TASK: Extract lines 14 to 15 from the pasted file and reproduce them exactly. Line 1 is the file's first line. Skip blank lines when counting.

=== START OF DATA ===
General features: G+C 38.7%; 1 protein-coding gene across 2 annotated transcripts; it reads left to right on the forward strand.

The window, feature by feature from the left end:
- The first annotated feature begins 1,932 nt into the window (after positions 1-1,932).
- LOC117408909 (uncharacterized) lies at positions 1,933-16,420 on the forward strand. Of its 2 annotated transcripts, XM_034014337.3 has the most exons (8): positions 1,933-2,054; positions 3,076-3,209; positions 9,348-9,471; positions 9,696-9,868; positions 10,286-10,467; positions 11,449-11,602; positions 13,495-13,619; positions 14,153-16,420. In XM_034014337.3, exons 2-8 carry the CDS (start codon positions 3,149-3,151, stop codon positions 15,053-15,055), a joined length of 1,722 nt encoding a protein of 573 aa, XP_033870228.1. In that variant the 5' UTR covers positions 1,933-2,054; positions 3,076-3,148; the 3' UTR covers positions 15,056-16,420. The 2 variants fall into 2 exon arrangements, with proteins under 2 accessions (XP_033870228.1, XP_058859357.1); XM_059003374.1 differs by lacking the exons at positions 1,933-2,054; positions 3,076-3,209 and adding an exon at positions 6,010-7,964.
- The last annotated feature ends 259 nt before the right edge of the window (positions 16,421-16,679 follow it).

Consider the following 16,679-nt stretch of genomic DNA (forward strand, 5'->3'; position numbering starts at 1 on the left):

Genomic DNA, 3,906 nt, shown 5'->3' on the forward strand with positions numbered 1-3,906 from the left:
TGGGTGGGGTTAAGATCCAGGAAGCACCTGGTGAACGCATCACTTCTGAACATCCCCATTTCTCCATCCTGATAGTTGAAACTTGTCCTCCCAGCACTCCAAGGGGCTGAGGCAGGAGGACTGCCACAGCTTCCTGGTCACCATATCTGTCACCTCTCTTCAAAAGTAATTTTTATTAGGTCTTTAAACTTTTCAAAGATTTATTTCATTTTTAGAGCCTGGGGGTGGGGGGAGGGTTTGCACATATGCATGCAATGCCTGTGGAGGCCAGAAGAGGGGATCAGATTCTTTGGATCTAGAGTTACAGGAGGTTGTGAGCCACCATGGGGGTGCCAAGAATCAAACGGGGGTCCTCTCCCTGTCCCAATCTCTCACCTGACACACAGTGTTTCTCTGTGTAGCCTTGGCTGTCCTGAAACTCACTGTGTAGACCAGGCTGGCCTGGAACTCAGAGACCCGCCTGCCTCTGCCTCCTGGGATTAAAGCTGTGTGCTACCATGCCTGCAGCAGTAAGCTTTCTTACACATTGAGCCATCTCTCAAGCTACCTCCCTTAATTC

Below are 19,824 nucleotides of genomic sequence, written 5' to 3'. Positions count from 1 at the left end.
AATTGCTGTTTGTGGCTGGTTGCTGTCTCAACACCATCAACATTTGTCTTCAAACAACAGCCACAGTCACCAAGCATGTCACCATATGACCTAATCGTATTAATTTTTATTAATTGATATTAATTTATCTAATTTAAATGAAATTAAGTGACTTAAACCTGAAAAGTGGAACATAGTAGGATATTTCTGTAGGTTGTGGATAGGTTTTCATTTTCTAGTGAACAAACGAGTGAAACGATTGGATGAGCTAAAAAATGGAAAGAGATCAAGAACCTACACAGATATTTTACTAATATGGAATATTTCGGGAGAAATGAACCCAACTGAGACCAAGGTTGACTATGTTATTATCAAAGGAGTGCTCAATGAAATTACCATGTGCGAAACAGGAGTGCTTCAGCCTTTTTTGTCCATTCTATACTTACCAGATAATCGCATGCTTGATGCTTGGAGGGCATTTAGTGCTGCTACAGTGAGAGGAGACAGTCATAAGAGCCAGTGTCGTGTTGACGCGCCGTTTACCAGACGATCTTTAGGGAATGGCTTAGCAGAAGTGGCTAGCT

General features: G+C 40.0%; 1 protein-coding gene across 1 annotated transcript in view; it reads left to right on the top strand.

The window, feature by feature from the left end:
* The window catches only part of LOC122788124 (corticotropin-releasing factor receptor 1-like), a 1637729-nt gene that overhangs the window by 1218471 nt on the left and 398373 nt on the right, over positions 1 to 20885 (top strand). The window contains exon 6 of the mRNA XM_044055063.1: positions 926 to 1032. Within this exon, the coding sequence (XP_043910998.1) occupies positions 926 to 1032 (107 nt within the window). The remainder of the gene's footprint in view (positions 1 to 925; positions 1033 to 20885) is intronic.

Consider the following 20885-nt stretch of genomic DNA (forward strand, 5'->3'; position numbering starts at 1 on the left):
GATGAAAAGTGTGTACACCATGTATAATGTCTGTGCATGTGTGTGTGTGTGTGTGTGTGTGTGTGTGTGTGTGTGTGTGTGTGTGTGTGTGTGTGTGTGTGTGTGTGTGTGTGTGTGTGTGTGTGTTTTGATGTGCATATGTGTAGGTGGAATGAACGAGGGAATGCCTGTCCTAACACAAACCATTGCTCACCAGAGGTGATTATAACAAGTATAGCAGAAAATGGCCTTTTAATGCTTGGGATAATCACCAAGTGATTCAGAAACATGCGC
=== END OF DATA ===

Consider the following 20885-nt stretch of genomic DNA (forward strand, 5'->3'; position numbering starts at 1 on the left):
GATGAAAAGTGTGTACACCATGTATAATGTCTGTGCATGTGTGTGTGTGTGTGTGTGTGTGTGTGTGTGTGTGTGTGTGTGTGTGTGTGTGTGTGTGTGTGTGTGTGTGTGTGTGTGTGTGTGTGTTTTGATGTGCATATGTGTAGGTGGAATGAACGAGGGAATGCCTGTCCTAACACAAACCATTGCTCACCAGAGGTGATTATAACAAGTATAGCAGAAAATGGCCTTTTAATGCTTGGGATAATCACCAAGTGATTCAGAAACATGCGC